CHARLOTTE MCPHERSON

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CHARLOTTE MCPHERSON
February 19, 2013, Tuesday

Social graces and awkward moments

Have you experienced a situation when you are not sure how you are supposed to respond or act? This can happen anywhere and certainly when you are traveling abroad.

An expat in Turkey sent me a note asking the following:

Dear Charlotte: I have been in Turkey seven months. I am American. During my time here I have met a few Turks who have said to me “Let's have tea together sometime.” A few have suggested we have lunch together instead, but nothing ever comes of it. What does this mean? Are these genuine invites? How should I handle this when it is said to me? From: Connie F. (İstanbul)

Dear Connie F.: In American culture when you suggest having lunch together it can be a way of saying it'd be great to get together, and you mean it. You usually don't offer this suggestion if you do not mean it. You have to follow up in a few days and get the lunch date on your calendar. In Turkey, it is more common for an offer to be made but not necessarily meant. It can be a nice way to show intention of hospitality, but if not really meant the person will not take the suggestion further. Turks usually extend impromptu invitations, especially if your visit somehow coincides with their meal time. They will expect you to stay and join them in their meal.

Another social grace which can be confusing is the greeting -- to kiss or not to kiss. It can become tricky when you meet another expat who has lived in Turkey for a longer time or when you meet a Turk. Social kissing on both cheeks is common between two men and between two women and sometimes between a man and a woman. It all depends on the relationship. When unsure, it is best to take your cue from the other person. There is a trend among more secular, educated, middle class, urban individuals to not kiss unless it is a personal friend. A handshake would be more common or, in some cases, just a slight nod.

When Turks visit the US they wonder about when it is appropriate to hug. It is clear to hug or not to hug when the person is a relative or close friend. A gentle hug is enough. If you are being introduced for the first time, hold off on the hug unless the other person indicates it is acceptable. If a hug is not appropriate, you may extend your hand and say: “Merhaba. Memnun oldum!” (Hello! I am glad to meet you). For women, if you are meeting a business colleague or client with whom there is genuine friendship, then it is OK to greet with a light and quick hug.

Being on time is important in Western culture. In most professional settings in Turkey you are expected to be on time unless you are the boss, who is expected to arrive at the last minute or be late. In traditional Turkish culture it is thought that the later you are the more important you are. This mindset is changing. Foreign visitors in the West have unintentionally shown disrespect for the people waiting. If you are a Turk in the US and are going to be late, you need to inform the people waiting as soon as you can and explain why you are late. This is much easier to do in this day and age as nearly everyone has a cellphone and access to the Internet.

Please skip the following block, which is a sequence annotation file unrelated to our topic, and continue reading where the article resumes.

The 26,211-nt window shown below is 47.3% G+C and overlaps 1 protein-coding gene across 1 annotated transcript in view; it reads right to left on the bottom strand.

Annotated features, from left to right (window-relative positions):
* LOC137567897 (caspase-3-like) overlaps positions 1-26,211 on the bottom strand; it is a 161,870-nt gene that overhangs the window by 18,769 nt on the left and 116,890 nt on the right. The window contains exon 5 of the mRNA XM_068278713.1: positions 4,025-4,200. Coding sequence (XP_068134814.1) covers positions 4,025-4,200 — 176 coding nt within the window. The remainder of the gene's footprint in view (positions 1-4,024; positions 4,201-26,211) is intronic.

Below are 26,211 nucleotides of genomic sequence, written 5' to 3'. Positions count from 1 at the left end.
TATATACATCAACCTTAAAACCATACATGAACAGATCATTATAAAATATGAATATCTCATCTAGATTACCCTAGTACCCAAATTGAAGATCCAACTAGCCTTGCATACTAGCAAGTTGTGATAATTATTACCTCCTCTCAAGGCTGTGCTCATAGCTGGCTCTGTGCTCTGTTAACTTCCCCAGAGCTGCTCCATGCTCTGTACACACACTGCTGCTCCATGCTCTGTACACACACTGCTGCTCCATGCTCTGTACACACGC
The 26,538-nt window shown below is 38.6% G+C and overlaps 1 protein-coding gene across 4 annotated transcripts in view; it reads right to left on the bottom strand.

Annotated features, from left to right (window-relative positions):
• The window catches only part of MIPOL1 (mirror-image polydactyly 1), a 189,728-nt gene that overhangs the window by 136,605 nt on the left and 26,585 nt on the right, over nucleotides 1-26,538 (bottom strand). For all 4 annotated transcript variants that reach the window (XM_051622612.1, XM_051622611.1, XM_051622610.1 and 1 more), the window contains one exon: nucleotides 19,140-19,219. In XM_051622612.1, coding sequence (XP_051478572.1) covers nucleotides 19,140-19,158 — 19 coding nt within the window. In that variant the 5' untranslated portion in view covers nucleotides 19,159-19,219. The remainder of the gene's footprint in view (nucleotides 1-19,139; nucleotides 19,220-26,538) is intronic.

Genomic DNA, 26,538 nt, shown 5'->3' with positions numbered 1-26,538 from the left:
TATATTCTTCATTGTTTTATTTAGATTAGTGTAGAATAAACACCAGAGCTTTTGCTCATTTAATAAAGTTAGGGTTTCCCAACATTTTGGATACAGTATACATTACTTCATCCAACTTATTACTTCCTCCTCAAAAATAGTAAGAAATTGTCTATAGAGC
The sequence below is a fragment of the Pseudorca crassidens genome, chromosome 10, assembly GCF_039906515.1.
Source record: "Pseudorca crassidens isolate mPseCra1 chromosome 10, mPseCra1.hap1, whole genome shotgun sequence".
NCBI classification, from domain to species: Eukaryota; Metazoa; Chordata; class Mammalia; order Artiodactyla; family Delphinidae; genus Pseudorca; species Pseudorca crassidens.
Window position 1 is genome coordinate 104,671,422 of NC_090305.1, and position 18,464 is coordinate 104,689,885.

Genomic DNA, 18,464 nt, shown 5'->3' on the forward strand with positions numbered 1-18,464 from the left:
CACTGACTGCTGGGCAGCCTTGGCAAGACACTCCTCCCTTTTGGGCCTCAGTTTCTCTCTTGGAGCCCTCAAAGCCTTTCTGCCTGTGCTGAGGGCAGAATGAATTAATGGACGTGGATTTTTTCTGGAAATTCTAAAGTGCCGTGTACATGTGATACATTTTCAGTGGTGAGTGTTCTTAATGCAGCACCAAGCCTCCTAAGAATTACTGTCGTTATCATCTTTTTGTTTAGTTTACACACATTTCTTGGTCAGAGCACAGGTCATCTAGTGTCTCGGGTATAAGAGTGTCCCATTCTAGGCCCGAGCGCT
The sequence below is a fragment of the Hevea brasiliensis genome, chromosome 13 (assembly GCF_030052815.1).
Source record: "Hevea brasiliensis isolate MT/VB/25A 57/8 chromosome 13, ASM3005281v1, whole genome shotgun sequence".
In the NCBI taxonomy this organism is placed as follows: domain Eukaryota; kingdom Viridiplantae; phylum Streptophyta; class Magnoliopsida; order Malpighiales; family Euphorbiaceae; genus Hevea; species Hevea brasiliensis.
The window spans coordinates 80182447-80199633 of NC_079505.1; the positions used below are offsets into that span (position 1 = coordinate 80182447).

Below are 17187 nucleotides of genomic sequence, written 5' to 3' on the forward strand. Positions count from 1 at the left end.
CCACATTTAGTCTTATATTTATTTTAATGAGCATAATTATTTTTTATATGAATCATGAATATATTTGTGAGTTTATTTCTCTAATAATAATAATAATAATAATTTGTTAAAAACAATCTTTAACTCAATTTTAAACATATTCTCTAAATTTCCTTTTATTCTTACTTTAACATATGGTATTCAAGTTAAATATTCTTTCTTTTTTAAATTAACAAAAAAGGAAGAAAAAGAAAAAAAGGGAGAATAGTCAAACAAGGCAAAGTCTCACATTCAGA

It wasn't so long ago that public transport in Turkey was not as frequent or reliable as it is now. It was usual to have to wait for someone for up to 30-40 minutes because you knew if they missed the first bus, or ferry they could do nothing but wait for the next. It was also not as common back then to jump in a taxi.

In this global community that we live in, manners and etiquette are not the same as they used to be. It has been said about the region where I grew up, the southern United States, that there is no better way to learn hospitality and social graces than to adopt the attitude of good ole “Southern hospitality.”

Western visitors to Turkey often comment that Turkey shines as a model when it comes to grace, charm and guest care. Social poise and presentation is still important in Turkish culture. Like where I was raised, grandmother's china cups and silver elements are reverenced. The table is covered with a tablecloth and not a plastic one and good china is used instead of paper plates. But somehow -- even in Turkey -- this is gradually changing, too.

“The hardest job kids face today is learning good manners without seeing any.” -- Fred Astaire

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